On Friday 122 countries at the United Nations voted to agree a treaty banning the development, use, or threat of use of nuclear weapons.
Sadly the UK and the eight other states which have nuclear weapons did not take part in the treaty. However, a clear signal has been sent by the rest of the world that continuing to hold on to weapons of mass destruction in the 21st century is not acceptable. This treaty brings international law on nuclear weapons closer into line with chemical and biological weapons which have long been banned.
Quakers in Britain have been observers at the UN in New York. Tim Wallis, Peace and Disarmament Programme Manager for Quakers in Britain, says:
“This is an imperfect treaty, but it is hugely significant as a step towards stigmatising and de-legitimising these weapons. And it will certainly go down in history as one of the most important nuclear disarmament treaties of all time.
The Ban Treaty is a sign to future generations that there is a realisable vision of security for all which transcends the madness of the nuclear paradigm.
Faith requires us to work out our differences without recourse to violence. Quakers regard nuclear weapons as faithless and we welcome the Ban Treaty.”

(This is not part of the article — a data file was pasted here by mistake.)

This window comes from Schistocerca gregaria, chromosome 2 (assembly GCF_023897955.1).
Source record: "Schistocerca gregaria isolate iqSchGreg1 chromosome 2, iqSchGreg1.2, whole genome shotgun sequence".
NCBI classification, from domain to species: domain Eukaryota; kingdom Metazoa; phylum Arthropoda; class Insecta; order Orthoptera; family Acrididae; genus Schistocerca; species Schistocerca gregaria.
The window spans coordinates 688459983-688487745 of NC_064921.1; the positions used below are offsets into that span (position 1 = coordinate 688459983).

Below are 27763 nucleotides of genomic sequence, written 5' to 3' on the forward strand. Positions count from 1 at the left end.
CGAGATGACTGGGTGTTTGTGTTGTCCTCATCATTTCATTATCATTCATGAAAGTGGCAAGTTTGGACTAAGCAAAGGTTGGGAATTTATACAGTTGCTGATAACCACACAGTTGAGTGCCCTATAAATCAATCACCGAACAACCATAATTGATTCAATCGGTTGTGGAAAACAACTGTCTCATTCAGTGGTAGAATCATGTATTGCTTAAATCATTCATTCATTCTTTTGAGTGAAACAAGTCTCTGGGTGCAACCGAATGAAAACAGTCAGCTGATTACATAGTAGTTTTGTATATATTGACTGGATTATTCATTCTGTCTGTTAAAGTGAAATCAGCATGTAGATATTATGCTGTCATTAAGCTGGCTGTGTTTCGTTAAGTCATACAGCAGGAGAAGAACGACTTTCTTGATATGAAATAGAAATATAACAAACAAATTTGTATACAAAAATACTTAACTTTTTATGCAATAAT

The Campaign for Nuclear Disarmament (CND) has a petition calling on the UK government to stop boycotting the treaty. Successive UK governments have said that they wouldn’t disarm Trident unilaterally, but would engage in international negotiations. However, when this goldern opportunity to do so came along, the UK decided not to be at the table.
But this treaty is an importnat step forward. Hopefully, the fact that so many countries around the world have come together to say that nukes are not acceptable will begin to put pressure on the nine nuclear-weapons states. If you’d like to find out more, pop into Peace Hub to discuss the issues and how you can take action.